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Hull and East Riding Humanist Group

A social group for humanists, atheists, secularists, sceptics and agnostics

Has Market Capitalism Delivered?

Posted by Tim on 24/07/2018
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Date:    Monday 16th July 2018, 7.30pm
Venue: the back room of the Tiger Inn, Lairgate, Beverley, East Yorkshire, HU17 8JG

May 2018 saw the bicentennial of the birth of the influential thinker Karl Marx whose books, including “Das Kapital”, have influenced the intellectual, economic and political history of the world since they were written in the mid-nineteenth century. Marx’s criticisms of what he called “capitalism” have seen renewed interest in western countries since the beginning of the financial crisis ten years ago. The leading Humanist Steven Pinker’s new book “Enlightenment Now: The Case for Reason, Science, Humanism and Progress” includes a defence of modern market capitalism as an important component in achieving Humanist objectives in the twenty-first century. Our June meeting was a discussion led by group chair John Hawkins on the relevance of Marx to contemporary Humanist discourse and asking the question “Has Market Capitalism Delivered?”

John said of his talk:
“I will give an outline of Karl Marx’s life and work, showing that whatever the failures of Capitalism of his time, he and Engels made their living by means of it, and go on to maintain that the Russian and Chinese Revolutions which to which their ideas contributed, caused more misery and mass starvation that could directly attributed to capitalism up to 1960. I will go on to argue that Paul Mason’s recent book ‘POSTCAPITALISM’ is a heroic failure because its impressive scholarship is not matched by sufficient analysis of the global, social and economic realities of our time and the world’s ‘political infrastructure’. However, we are greatly in Mason’s debt for an account of some of the major problems that face contemporary statesmen and women.”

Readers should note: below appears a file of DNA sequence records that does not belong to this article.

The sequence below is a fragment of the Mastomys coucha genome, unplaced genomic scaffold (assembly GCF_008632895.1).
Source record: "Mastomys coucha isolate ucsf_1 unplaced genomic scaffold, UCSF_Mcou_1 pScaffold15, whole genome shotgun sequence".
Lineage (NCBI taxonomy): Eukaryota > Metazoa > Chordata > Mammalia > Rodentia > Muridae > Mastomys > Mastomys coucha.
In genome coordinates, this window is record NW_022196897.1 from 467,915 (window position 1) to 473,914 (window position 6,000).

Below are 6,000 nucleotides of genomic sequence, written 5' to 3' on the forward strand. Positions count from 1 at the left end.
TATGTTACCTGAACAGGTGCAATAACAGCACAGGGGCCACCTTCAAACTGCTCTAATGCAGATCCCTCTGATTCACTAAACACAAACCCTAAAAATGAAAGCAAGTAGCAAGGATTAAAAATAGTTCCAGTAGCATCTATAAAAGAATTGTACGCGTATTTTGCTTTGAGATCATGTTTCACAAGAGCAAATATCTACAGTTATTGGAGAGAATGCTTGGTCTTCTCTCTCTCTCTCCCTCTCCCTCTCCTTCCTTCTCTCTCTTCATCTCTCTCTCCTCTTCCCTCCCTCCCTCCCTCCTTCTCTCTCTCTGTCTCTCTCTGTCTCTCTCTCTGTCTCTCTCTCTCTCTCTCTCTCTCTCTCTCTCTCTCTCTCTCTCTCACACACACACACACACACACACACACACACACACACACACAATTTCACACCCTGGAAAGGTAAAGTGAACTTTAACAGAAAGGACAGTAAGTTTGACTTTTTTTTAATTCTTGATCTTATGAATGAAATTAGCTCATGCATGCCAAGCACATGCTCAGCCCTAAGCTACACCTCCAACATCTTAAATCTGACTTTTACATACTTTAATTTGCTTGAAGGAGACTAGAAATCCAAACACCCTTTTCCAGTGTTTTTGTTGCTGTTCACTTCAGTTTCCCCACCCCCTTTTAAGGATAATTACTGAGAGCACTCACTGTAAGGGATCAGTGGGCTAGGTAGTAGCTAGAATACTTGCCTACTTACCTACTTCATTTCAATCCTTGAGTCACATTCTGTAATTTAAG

The June 2018 meeting was cancelled because of the England World Cup matched being played at the same time.

AGM and Soap Box Meeting

Posted by Tim on 31/05/2018
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Date:     Monday 21st May 2018, 7.30pm
Venue:  the back room of the Tiger Inn, Lairgate, Beverley, East Yorkshire, HU17 8JG

Our May 2018 meeting began with a brief AGM to elect the executive committee for the next year and was followed by our usual soap box discussion where attendees raised issues relating to Humanism.

Date:        Monday 16th April 2018, 7.30pm
Venue:    the back room of the Tiger Inn, Lairgate, Beverley, East Yorkshire, HU17 8JG

Our speaker for our April meeting was HERHG committee member Dr Lisa Whitehouse who made the case for the abolition of the monarchy:

“In light of the ‘Paradise Papers’ and the upcoming Royal wedding questions are being raised (yet again) about the role of the monarchy. While acknowledging the well rehearsed arguments both in favour of and against the abolition of the monarchy, this talk will focus on assessing the legitimacy and value of the British monarchy. Regardless of whether it reaffirms your view on the monarchy or causes you to reassess it, the hope is that this timely and topical presentation will, at the very least, provoke a lively discussion.”